Saturday, June 02, 2007

Who feeds the chicks, Mom or Dad?

Cathedral Mom & Dad on Gabriel's trumpet My 31, 2007
Photo by Bruce Yolton
Donna Browne [] sent the interesting note below enlarging on my comment [a few days ago] that among redtails only the Mom feeds the chicks. I was talking specifically about when they have to be fed beak to beak. I assume Donna's talking about that too.

In regards to male Red-tails feeding, I'd say you're correct 99% of the time, but this year in particular, Tristan of the Cathedral Hawks has done at least the evening feeding all days that I've watched.

On one day in particular, see "Tag Team Feeding", perhaps due to the three fledglings needs, Isolde fed, then after she left the nest, Tristan arrived in under two minutes and also fed.

Isolde appears to do hunting for the fledglings as well. For instance while Tristan is stalking rats not far from the nest and therefore available for guard duty if necessary, Isolde will take off for Morningside Park and return with a pigeon. She must scope the prey out before hand because she usually isn't gone long at all before returning with dinner.

Charlotte of the Southern Hawks, would occassionally hunt for herself during this phase if she didn't approve of Junior's dinner offering but I never saw her hunt for the eyasses. In that family, food for the kids came from Junior. And it's my understanding, though you'd know better than I, that Pale Male was the prime hunter for his mate and eyasses.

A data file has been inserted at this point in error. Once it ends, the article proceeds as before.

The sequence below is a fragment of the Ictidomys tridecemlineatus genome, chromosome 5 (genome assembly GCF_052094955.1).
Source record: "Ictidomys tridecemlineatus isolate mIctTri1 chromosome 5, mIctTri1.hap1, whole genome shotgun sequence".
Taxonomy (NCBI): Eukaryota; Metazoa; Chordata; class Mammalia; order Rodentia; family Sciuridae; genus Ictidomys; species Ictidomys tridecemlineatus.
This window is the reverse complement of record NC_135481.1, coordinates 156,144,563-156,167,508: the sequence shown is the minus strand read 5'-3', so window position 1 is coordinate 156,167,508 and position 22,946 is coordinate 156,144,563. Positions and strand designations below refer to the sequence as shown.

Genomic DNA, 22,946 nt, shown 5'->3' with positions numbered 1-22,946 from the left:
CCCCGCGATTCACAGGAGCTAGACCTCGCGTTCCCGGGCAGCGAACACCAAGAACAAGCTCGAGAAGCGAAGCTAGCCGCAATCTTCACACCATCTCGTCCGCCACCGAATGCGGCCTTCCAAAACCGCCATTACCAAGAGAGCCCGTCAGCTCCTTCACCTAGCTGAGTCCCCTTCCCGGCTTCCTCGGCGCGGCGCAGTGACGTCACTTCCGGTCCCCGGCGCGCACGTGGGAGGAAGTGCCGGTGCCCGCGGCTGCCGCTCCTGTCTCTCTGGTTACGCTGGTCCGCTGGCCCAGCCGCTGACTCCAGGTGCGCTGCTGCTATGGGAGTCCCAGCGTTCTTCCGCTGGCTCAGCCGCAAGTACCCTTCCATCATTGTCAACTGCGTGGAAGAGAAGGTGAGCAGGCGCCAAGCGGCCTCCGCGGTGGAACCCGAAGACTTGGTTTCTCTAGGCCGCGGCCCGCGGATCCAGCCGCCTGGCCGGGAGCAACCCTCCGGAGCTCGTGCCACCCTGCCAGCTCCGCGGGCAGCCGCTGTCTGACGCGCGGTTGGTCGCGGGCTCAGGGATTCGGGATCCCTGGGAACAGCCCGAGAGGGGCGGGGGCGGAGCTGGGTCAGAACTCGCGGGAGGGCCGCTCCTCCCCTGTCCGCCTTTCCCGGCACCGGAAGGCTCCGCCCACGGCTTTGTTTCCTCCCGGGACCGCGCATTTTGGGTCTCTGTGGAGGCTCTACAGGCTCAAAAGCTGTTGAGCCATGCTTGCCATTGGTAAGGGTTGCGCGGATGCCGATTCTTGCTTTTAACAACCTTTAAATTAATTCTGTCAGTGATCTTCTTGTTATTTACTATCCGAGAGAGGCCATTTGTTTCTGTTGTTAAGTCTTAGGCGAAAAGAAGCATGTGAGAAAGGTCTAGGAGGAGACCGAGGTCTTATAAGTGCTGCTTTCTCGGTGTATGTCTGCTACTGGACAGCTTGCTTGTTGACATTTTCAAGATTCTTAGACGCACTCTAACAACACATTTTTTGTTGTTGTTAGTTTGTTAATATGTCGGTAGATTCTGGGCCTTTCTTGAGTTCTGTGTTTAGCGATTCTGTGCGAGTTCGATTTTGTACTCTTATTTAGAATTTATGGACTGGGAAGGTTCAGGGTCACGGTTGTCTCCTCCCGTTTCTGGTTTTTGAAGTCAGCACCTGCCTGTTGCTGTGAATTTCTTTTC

The Cathedral Hawks, though I did see Tristan feed once or twice last year, are doing things quite differently this season in that Tristan feeds daily. It's another example of the nifty adaptibility of the species. (Isolde did look utterly exhausted there for awhile and was too tired to even preen. Tristan took her a pigeon to feed the young one evening, laying it beside her. She just looked at him from her spot on the hospital chimney, bags under her eyes, feathers completely rumpled. Tristan dutifully picked the pigeon back up, flew to the nest, and fed the brood.) When I began to notice Tristan's frequent feeding I started looking into how prevalent it might be and asked Jeff Kollbrunner of the Queen's Hawk Cam about his pair. The answer: Male feeding is very infrequent with that pair as well.

Not unlike humans at their best, each Red-tail pair seems to adapt and create a system that works for them. I like that a lot.


PS from Marie:
In regard to Donna's posting on her blog inm which John Blakeman suggested that the identity of Central Park's rabbits is not what we think it is:

John Blakeman's statement to the contrary notwithstanding, my understanding is that the species of rabbit in Central Park IS Eastern Cottontail. It is listed in the 1984 Central Park Wildlife Inventory[John Hecklaw], though that list has proved to be wrong about quite a number of listings. Might be worth checking with the American Museum of Natural History...

I don't really know what the European Hare looks like, but a few years ago I saw a rabbit with a distinctly white cottontail in the Shakespeare Garden. That rabbit lived in the garden for several years...and it was the bane of the zone gardener's existence since it regularly dined on a number of her favorite plantings. I happen to know that that particular rabbit is dead now, and don't know if there are others in CP.

Note: It may be that cottontails can survive in the Shakespeare Garden because dogs are strictly forbidden there.